How to Take Better Photos on Your Smartphone
Smartphone cameras are now better than ever, but do you ever find yourself wondering why your photos look a bit lack-luster?
Looking at the iPhone Photography 2016 Winners, I find myself scratching my head wondering how they achieved such stunning results - my smartphone photos look okay, but nothing like this:
Photo: Xia Zhenkai - 1st Place 2016 iPhone Photography Awards winner, People
The first thing I should probably mention, is that if you're serious about photography - your smartphone will only take you so far. Although the specifications are getting better and better each year, you'll never be able to achieve the things you can on a digital camera.
However, there are some tips and tricks that can help you take your smartphone photography to the next level...
1. Think About Composition
You may think that ‘composition’ is only something that professional photographers have to worry about, but if you’re serious about upping your smartphone photography game, then it’s something you have to think about as well.
There are some general 'rules' that photographers tend to follow - however, remember that rules are made to broken, and you don't always have to follow them to create a great photo.
One of the most common 'rules' is the Rule of Thirds. This is where you imagine your photo as a grid, and position the subject where the lines intersect (in other words, not in the middle).
iPhone's actually have a grid option that you can turn on, to help you think more creatively about subject placement.
2. Learn Your Smartphone's Features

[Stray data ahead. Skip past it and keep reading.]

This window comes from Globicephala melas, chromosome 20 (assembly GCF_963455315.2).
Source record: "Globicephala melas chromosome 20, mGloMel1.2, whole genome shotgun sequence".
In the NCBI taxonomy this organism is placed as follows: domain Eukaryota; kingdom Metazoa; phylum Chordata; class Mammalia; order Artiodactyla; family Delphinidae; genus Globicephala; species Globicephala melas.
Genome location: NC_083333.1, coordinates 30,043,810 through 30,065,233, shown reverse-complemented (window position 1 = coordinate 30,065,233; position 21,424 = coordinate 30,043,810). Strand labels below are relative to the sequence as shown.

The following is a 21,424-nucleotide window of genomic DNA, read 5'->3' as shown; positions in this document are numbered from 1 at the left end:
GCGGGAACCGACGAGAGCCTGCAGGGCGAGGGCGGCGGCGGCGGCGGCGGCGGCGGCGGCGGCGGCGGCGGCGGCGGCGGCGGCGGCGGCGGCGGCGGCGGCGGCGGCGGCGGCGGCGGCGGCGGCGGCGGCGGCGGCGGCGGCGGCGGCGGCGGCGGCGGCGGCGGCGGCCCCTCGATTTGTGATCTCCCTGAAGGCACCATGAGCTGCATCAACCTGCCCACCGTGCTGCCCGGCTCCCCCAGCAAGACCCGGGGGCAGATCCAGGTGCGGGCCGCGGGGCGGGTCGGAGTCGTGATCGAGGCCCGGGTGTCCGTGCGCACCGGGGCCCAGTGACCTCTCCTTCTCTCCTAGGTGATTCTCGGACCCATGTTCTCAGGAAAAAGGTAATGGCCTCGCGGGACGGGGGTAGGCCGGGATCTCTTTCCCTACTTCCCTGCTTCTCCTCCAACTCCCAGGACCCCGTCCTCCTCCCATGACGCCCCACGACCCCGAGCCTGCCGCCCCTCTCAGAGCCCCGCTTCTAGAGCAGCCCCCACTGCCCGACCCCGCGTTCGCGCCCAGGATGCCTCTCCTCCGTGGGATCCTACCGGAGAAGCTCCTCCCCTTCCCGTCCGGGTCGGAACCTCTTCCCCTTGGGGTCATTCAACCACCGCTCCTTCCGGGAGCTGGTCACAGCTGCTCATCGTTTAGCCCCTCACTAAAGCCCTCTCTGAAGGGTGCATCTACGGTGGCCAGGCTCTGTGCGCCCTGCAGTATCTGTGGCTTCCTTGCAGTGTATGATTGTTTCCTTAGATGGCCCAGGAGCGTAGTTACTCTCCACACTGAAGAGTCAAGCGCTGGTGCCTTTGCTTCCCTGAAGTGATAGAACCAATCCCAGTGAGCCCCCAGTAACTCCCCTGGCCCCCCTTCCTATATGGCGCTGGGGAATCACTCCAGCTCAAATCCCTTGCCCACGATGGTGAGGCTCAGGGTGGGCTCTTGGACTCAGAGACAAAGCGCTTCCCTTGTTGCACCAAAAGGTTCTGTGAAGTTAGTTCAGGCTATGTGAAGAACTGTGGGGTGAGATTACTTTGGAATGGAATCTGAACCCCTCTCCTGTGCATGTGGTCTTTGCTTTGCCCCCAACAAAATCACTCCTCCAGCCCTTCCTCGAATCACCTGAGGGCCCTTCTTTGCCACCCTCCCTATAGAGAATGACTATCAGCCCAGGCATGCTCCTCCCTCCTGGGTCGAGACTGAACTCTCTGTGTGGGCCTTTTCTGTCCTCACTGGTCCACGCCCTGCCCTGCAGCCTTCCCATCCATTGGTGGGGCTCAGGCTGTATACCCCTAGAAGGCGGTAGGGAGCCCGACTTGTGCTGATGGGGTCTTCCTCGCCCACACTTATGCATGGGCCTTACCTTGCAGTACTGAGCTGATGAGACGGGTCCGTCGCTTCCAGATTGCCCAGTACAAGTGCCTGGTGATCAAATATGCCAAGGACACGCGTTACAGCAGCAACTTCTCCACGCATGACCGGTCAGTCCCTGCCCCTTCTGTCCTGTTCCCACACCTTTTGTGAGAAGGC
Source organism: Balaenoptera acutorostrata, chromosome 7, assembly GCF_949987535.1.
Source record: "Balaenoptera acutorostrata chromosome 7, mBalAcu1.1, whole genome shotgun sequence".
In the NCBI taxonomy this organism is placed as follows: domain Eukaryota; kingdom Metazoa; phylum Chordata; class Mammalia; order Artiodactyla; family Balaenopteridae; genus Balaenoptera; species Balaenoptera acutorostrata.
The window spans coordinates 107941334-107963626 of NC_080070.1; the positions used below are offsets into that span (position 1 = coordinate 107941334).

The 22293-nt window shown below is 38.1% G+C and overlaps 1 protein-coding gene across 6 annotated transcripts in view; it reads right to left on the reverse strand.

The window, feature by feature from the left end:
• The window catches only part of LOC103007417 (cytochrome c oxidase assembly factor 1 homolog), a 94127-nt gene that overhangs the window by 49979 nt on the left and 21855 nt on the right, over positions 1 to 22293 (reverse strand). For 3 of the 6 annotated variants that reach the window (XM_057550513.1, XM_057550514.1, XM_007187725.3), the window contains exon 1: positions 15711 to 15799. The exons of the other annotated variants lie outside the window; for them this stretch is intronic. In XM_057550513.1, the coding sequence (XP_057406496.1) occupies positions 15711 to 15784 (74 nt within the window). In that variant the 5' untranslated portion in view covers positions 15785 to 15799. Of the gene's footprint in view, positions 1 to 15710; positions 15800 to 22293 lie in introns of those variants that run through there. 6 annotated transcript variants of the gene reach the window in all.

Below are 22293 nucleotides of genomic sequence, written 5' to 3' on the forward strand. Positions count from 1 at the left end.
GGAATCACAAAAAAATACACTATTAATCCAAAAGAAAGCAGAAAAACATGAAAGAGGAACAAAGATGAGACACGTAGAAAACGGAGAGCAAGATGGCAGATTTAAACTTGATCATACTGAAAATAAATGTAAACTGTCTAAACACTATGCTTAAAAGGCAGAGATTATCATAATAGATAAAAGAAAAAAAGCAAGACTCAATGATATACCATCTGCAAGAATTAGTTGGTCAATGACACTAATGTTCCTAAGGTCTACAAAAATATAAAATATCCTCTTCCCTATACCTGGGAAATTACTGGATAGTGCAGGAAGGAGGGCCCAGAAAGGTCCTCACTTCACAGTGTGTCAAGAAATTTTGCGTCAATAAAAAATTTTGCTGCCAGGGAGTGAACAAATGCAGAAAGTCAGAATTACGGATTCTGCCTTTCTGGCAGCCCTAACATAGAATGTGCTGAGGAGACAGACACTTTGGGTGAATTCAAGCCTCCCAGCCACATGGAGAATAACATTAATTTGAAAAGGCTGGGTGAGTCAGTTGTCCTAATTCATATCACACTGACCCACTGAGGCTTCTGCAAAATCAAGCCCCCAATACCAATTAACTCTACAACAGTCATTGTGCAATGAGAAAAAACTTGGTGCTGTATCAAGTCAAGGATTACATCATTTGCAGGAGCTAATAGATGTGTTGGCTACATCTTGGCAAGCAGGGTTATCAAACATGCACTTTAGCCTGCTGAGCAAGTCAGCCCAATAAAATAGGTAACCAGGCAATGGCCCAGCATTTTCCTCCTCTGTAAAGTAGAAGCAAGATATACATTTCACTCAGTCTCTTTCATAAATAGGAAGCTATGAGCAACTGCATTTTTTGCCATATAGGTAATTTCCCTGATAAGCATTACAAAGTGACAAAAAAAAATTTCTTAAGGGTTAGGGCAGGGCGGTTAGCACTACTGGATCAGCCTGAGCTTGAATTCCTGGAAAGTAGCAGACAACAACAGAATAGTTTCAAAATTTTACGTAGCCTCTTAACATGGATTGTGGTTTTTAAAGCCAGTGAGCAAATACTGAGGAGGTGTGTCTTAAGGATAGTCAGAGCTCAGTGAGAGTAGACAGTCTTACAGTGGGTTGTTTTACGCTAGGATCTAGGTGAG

Do you know what your smartphone is capable of? The majority of you will have photography settings on your phone that you didn’t even realise you had.
For example, I only recently learnt how to use the focus lock on my iPhone (for anyone else who doesn’t know, you simply tap the screen where you want to focus and hold your finger until the AF/Lock tab appears).
Whenever you get a new phone, take some time to get to know your camera. Play around with functions, and check in the settings as well.
Knowing exactly how your camera works, will help you to take better photos.
3. Clean Your Lens
It’s been said that your phone is one of the dirtiest items you own.
Think about it, you interact with it everyday. And we all know our hands are carriers of bacteria, dirt and grime.
If you’re stuffing your phone into your bag or your pocket, leaving it on your desk (when was the last time THAT was cleaned?) and other various places, it’s probably COVERED in an array of nasty things.
Luckily, the majority of all this dirt and grime is harmless, so there’s no need to disinfect your phone. However, it’s definitely worth regularly cleaning your lens, to remove any dust or grime that may be there.
4. Avoid Zoom
Most smartphone cameras have a zoom function, but it’s often not very good. Smartphone cameras use digital zoom, which essentially crops and enlarges the image, instead of actually moving the lens closer to the subject.
The problem with digital zoom is that is causes a loss in image quality - that’s why zoomed smartphone pictures often appear grainy.
Instead, try to move closer to the thing you’re taking a picture of - as close as you can. You can always crop the photo afterwards if you need to.
5. Go on a Photography Course
I did, and I’d 100% recommend it. I did one aimed specifically at DSLR camera users, but I think the most important thing I learnt wasn’t the ‘techy’ stuff - but how to ‘see’ like a photographer.
Learning about all the different elements that make a good photograph, and comparing and discussing good (and bad) photographs, made me think about photography in a whole new way.
While I’m still getting to grips with the techy stuff (it takes practice) on my digital, I’ve definitely noticed an improvement in my iPhone photos - and that’s because of what I learnt on my photography course.
There’s a whole host of photography courses available, so after some digging it should be easy to find one that suits you.
6. Learn to 'Read' Light
Ask any photographer what makes a good photograph, and the majority of them will tell you that it's all about the light;